Over the past week, I’ve seen this image multiple times on Facebook and elsewhere, a supposed denunciation of the Common Core version of math that kids are now learning:

That picture is especially popular on conservatives’ Facebook walls… and I’m sure one of your relatives has said something about it, too.

On the surface, it seems ridiculous. The top makes sense; the bottom is silly; *screw you, Common Core*!

Except that the top *doesn’t* make sense, the bottom *does*, and the connection to Common Core is completely misunderstood. (Says this math teacher.)

Here’s what’s going on: The top is how most of us learned subtraction. I’m sure your teachers taught you what was going on mathematically, but do you really remember what they said? Probably not. For us, it’s just an algorithm. You can do it without thinking. You hope there’s no “borrowing” of numbers involved, but if you had to do it by hand, you could probably pull it off.

The problem with that method is that if I ask students to explain *why* it works, they’d have a *really* hard time explaining it to me. They might be able to do the computation, but they don’t get the math behind it. For some people, that’s fine. For math teachers, that’s a problem because it means a lot of students won’t be able to grasp other math concepts in the future because they never really developed “number sense.”

That’s where the bottom solution comes into play. I admit it’s totally confusing but here’s what it’s saying:

If you want to subtract 12 from 32, there’s a better way to think about it. Forget the algorithm. Instead, count up from 12 to an “easier” number like 15. (You’ve gone up 3.) Then, go up to 20. (You’ve gone up another 5.) Then jump to 30. (Another 10). Then, finally, to 32. (Another 2.)

I know. That’s still ridiculous. Well, consider this: Suppose you buy coffee and it costs $4.30 but all you have is a $20 bill. How much change should the barista give you back? (Assume for a second the register is broken.)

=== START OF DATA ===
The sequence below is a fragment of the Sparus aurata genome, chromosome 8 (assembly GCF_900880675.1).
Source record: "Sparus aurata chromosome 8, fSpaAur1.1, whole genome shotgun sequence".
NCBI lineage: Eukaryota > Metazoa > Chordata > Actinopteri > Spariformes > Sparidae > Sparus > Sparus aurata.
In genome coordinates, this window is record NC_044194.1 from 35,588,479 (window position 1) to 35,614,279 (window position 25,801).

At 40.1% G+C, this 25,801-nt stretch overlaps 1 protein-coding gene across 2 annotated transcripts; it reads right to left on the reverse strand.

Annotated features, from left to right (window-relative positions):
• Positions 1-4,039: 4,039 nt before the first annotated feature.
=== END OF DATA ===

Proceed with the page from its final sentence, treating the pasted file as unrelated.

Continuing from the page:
You sure as hell aren’t going to get out a sheet of paper and do this:

Instead, you’d just figure it out this way: It’d take 70 cents to get to $5… and another $15 to get to $20… so you should get back $15.70.

That’s it. That’s the sort of math most of us do on a regular basis and it’s *exactly* the sort of thinking the “new” way in the picture is attempting to explain. Granted that was an *awful* example to use, but that’s the idea. If students can get a handle on thinking *this* way instead of just plugging numbers into a formula, the thinking goes, it’ll make other math skills much easier to understand.

This image from Reddit clarifies the situation even more (click to enlarge):

As that image also points out, Common Core doesn’t say, “Do this.” Rather, it suggests some general standards that students at each grade level should meet and most states have agreed to adopt those standards.

But none of that matters to the people who would rather complain about the “new” math without taking a second to understand what they’re even looking at.

There may be plenty of reasons to criticize Common Core (such as the standardized testing component of it), but this isn’t one of them.

*****Update***** (3/9/14): I should point out that the Common Core standards do include teaching students the “old way.” The “new way” is just one suggested method of teaching students how to add/subtract numbers.

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